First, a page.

Who is OneMusic when they’re at home?
We license businesses that use music on behalf of APRA AMCOS and Recorded Music NZ, who return licence fees collected to music creators, songwriters, composers, music publishers, recording artists and record labels, as royalties.
OneMusic is the licensing brand for APRA AMCOS and Recorded Music NZ. Both are member organisations, which means that after administration costs all money collected is returned to music creators as royalties.
So, OneMusic collects licence fees from businesses and pays music creators, sounds simple enough. But how do you know who to pay?
Each year OneMusic collects approximately $3.3 million in licence fees from retail stores playing background music. Of this, approximately $1.12 million, approximately 34 percent, is distributed directly to the artists of the songs played, and the remainder is distributed by analogy, an approximation of what was played using data from other sources.
Direct distribution – how does that work?
Increasingly retailers are choosing to use background music suppliers – music companies that craft playlists and tailor music solutions for retail stores. Each quarter these companies tell us what songs have been supplied to their clients, and this data is used by APRA AMCOS and Recorded Music NZ to pay the music creators whose music has been used.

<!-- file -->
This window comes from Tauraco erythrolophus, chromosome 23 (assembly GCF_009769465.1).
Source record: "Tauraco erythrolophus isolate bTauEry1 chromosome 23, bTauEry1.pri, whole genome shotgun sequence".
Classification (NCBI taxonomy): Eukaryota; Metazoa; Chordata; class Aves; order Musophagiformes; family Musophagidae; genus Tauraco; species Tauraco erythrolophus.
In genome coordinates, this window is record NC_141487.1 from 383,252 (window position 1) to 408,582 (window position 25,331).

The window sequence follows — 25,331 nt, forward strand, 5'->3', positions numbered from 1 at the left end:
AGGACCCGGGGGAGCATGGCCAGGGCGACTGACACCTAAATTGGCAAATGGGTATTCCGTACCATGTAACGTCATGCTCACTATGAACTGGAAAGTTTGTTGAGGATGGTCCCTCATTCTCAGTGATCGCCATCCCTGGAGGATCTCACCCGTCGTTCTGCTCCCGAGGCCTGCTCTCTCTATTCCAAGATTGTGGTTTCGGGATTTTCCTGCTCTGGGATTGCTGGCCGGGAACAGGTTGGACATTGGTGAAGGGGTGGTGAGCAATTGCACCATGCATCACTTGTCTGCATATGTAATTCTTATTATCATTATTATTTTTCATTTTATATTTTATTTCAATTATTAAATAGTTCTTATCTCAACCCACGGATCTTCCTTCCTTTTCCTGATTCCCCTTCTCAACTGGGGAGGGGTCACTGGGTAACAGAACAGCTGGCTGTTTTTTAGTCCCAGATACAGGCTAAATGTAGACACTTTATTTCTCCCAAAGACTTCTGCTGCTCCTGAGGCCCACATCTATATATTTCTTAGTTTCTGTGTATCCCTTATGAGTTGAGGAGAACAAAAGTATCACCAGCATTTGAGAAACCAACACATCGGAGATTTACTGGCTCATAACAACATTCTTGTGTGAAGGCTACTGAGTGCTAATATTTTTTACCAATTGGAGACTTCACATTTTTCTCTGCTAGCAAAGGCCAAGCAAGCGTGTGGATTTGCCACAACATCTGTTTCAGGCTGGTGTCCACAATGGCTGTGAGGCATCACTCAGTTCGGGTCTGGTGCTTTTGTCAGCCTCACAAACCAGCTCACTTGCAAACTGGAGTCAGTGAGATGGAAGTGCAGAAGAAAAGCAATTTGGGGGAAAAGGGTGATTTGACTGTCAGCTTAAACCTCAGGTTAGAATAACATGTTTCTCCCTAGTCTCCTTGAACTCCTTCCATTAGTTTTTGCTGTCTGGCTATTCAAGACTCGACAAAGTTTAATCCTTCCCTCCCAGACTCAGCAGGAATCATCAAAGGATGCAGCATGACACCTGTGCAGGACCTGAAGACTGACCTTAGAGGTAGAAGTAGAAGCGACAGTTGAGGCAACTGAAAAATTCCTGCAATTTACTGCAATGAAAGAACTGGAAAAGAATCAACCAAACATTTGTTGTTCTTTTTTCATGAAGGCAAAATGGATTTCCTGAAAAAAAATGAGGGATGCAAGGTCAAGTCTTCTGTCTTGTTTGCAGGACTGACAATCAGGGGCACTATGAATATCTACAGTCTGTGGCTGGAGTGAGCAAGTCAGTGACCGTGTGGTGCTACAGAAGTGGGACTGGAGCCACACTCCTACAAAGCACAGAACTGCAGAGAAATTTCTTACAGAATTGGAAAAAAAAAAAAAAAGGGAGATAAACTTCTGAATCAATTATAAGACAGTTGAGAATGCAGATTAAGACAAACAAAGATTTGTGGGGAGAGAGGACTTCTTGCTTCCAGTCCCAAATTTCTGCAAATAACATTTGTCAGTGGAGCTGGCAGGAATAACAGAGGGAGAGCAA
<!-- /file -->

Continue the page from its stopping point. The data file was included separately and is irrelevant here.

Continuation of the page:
How is the remainder distributed?
For the businesses that don’t use background music suppliers and play music from radio, CD or digital services, it’s much more difficult to track the music they play. Typically, a retailer will play over 2000 hours of background music each year, representing thousands of songs. Multiply that by the thousands of businesses we licence, and you can start to see what a difficult job it is to direct the license fees to the songs that those businesses play. We’re also very conscious to keep our overheads as low as possible, so as much money as possible goes back to the music creators we work for.
For this reason, the remaining 66 percent is distributed using data we receive from commercial radio stations, student, community and iwi radio stations and television networks. While it’s not a perfect match, we believe the data we use is broadly representative of the music played by retail businesses.
It’s also worth mentioning that we have our eye on developing technologies that may be able to improve the accuracy of our background music distributions for retailers, so watch this space.